Washington and Mortensen possess the kind of gravity that makes even the most wearying premise feel plausible, or at least worthy of an hour-and-a-half’s worth of attention. Each does his own Lone, Craggily-Handsome Savior of course, and has done so several times over. Washington has recently moved to corner market share on the New York Cop Battling Wits With a Madman. Mortensen has essentially sealed off the Mysterious Swordsman Whom We Hope Our Hobbit Friends Can Trust role). And they’ve used that gravity carefully, maintaining their authority by playing both very good men and very bad men tremendously well. But they’ve done it mostly through excellent choices of roles and by almost entirely avoiding comedy (less true in Washington’s case, but still, Carbon Copy came out almost 30 years ago). They’ve maintained that Serious Actor profile by playing serious roles seriously.
So in these movies they wander into the most serious circumstance science fiction can provide us, the end of the world. What do they find?
Powerlessness, mostly. Mortensen’s power is the most desperate kind. His character may be called the Man, but he’s no authority figure, no Big Boss Man, nor the Man we’d meet waving a cigar between fat fingers in Black exploitation movies. Here he’s really just A Man, his namelessness signaling his dilemma; get busy living or get busy dying (as one of Washington and Mortensen’s few rivals in the Paragon of Dignity club, Morgan Freeman, said in The Shawshank Redemption).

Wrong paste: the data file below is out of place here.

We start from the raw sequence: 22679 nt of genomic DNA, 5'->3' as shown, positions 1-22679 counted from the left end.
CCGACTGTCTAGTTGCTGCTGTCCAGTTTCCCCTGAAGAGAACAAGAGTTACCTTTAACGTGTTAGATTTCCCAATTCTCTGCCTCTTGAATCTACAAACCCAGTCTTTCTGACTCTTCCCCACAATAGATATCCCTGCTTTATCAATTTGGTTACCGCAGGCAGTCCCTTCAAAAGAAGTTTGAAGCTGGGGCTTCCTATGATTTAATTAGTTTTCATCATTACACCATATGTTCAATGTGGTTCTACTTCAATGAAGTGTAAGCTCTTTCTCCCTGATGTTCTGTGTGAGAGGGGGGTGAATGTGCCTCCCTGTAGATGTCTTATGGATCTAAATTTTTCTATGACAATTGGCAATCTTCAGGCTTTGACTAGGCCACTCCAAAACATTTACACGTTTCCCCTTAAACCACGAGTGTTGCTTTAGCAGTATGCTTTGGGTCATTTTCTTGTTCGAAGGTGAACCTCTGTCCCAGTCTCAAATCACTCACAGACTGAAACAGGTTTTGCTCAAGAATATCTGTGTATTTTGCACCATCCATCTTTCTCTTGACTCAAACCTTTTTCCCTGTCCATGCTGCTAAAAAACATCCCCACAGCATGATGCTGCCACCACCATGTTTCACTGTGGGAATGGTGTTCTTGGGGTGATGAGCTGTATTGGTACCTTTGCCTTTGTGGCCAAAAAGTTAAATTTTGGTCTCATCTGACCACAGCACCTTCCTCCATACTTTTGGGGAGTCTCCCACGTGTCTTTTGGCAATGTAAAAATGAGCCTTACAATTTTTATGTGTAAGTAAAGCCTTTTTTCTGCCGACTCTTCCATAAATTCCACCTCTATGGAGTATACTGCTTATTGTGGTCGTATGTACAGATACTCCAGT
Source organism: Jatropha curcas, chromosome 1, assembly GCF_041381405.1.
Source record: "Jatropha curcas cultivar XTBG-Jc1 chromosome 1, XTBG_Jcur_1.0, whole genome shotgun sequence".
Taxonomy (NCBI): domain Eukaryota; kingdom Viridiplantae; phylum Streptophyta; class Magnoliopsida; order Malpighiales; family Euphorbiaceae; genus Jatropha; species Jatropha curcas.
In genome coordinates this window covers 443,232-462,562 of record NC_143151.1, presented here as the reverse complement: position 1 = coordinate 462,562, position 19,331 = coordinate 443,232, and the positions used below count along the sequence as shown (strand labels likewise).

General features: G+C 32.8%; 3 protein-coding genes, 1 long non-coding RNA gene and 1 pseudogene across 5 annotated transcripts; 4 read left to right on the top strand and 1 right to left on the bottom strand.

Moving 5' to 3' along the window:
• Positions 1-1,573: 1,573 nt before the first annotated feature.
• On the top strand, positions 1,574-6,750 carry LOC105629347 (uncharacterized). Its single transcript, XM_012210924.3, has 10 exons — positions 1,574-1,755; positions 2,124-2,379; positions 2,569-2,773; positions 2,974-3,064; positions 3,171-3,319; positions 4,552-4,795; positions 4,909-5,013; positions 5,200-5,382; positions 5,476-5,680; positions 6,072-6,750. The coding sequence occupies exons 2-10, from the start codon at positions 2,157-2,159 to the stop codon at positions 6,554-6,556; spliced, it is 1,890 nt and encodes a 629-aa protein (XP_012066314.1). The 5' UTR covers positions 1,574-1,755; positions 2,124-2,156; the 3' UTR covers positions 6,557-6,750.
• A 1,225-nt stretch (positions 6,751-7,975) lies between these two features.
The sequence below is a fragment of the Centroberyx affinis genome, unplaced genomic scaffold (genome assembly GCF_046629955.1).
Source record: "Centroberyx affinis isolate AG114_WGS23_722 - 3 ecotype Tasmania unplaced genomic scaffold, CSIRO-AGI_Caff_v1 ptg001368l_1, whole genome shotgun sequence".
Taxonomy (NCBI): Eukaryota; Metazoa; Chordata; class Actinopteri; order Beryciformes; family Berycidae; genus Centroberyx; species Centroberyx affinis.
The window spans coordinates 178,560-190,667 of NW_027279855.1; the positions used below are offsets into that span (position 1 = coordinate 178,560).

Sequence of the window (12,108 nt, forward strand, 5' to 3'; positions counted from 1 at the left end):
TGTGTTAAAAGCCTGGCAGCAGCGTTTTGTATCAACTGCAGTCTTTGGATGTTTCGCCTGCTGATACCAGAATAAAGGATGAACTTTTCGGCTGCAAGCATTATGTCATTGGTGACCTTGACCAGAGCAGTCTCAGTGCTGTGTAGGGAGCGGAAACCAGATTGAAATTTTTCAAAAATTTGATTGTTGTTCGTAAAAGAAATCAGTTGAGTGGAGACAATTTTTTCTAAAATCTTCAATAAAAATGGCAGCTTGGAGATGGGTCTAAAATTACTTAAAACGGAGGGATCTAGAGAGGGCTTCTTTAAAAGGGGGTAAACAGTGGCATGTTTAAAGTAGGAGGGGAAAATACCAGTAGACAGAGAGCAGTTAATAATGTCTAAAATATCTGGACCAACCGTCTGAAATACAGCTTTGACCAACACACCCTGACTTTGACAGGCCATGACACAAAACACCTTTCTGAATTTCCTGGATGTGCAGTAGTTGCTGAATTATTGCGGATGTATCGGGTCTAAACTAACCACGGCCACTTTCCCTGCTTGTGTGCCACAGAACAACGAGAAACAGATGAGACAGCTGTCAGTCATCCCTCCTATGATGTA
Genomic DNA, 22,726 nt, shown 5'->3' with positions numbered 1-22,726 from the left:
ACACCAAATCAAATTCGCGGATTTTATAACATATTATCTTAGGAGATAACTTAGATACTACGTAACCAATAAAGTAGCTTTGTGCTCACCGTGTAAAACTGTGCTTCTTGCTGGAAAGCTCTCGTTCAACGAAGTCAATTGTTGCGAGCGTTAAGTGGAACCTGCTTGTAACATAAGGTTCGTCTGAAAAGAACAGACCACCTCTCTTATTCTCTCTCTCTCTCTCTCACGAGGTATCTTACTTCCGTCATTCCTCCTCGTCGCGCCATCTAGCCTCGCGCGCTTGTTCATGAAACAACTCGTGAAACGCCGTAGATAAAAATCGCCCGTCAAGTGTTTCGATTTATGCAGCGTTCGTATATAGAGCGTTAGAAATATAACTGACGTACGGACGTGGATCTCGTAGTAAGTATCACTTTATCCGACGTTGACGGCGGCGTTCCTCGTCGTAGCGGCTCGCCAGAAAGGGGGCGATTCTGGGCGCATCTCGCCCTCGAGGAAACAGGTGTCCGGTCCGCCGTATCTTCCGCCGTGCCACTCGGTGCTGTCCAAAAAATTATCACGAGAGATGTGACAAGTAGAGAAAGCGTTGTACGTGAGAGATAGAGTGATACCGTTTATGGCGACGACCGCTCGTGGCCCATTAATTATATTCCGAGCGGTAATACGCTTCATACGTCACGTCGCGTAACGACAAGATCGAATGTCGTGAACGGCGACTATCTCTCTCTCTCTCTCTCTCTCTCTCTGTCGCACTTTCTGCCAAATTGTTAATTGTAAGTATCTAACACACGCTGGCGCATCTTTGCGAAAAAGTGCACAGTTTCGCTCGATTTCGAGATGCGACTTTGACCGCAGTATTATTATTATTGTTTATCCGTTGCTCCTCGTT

Facing the core existential choice, he has only the Off Button; two bullets in a revolver. To be or not to be, one for my baby and one for the road, etc. In the book the movie’s based on, McCarthy mentions cults ruled by human demi-gods, borne down the tarmac by chained supplicants and followed by catamites (which I had to look up, too: they’re “boys kept for sexual practices”). Clearly this is a world in which single parenthood takes on a horrifying cast and you keep your hand on your gun to resist a fate far worse than death. Gun, tarp, blanket, shopping cart, and whatever canned goods the looters missed—ready for the world.